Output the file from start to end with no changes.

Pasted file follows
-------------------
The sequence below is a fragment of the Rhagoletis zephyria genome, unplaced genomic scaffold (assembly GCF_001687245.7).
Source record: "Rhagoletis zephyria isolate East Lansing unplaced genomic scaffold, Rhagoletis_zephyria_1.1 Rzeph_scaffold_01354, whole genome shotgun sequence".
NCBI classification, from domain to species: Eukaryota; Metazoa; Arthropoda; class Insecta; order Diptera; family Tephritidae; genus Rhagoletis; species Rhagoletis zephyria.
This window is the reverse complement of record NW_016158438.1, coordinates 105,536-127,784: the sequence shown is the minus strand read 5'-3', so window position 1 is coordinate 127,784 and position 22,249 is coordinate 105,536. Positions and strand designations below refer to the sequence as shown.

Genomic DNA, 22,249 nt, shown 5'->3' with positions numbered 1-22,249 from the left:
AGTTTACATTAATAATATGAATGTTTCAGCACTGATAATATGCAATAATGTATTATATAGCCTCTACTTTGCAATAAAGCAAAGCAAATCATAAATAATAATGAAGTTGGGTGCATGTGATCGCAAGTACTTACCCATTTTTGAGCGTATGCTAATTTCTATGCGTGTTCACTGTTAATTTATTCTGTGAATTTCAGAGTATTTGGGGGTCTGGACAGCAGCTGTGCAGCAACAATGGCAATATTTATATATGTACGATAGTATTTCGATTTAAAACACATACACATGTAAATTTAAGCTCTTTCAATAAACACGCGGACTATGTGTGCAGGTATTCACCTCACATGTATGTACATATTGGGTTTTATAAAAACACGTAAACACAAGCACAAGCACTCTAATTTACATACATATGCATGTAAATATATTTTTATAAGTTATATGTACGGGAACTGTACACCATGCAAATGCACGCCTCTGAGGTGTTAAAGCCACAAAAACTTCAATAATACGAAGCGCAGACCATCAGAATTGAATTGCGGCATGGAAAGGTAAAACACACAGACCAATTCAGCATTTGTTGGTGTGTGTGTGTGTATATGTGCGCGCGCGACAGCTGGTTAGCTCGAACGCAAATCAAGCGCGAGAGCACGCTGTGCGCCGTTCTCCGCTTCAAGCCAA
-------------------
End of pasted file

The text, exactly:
The sequence below is a fragment of the Rhagoletis zephyria genome, unplaced genomic scaffold (assembly GCF_001687245.7).
Source record: "Rhagoletis zephyria isolate East Lansing unplaced genomic scaffold, Rhagoletis_zephyria_1.1 Rzeph_scaffold_01354, whole genome shotgun sequence".
NCBI classification, from domain to species: Eukaryota; Metazoa; Arthropoda; class Insecta; order Diptera; family Tephritidae; genus Rhagoletis; species Rhagoletis zephyria.
This window is the reverse complement of record NW_016158438.1, coordinates 105,536-127,784: the sequence shown is the minus strand read 5'-3', so window position 1 is coordinate 127,784 and position 22,249 is coordinate 105,536. Positions and strand designations below refer to the sequence as shown.

Genomic DNA, 22,249 nt, shown 5'->3' with positions numbered 1-22,249 from the left:
AGTTTACATTAATAATATGAATGTTTCAGCACTGATAATATGCAATAATGTATTATATAGCCTCTACTTTGCAATAAAGCAAAGCAAATCATAAATAATAATGAAGTTGGGTGCATGTGATCGCAAGTACTTACCCATTTTTGAGCGTATGCTAATTTCTATGCGTGTTCACTGTTAATTTATTCTGTGAATTTCAGAGTATTTGGGGGTCTGGACAGCAGCTGTGCAGCAACAATGGCAATATTTATATATGTACGATAGTATTTCGATTTAAAACACATACACATGTAAATTTAAGCTCTTTCAATAAACACGCGGACTATGTGTGCAGGTATTCACCTCACATGTATGTACATATTGGGTTTTATAAAAACACGTAAACACAAGCACAAGCACTCTAATTTACATACATATGCATGTAAATATATTTTTATAAGTTATATGTACGGGAACTGTACACCATGCAAATGCACGCCTCTGAGGTGTTAAAGCCACAAAAACTTCAATAATACGAAGCGCAGACCATCAGAATTGAATTGCGGCATGGAAAGGTAAAACACACAGACCAATTCAGCATTTGTTGGTGTGTGTGTGTGTATATGTGCGCGCGCGACAGCTGGTTAGCTCGAACGCAAATCAAGCGCGAGAGCACGCTGTGCGCCGTTCTCCGCTTCAAGCCAA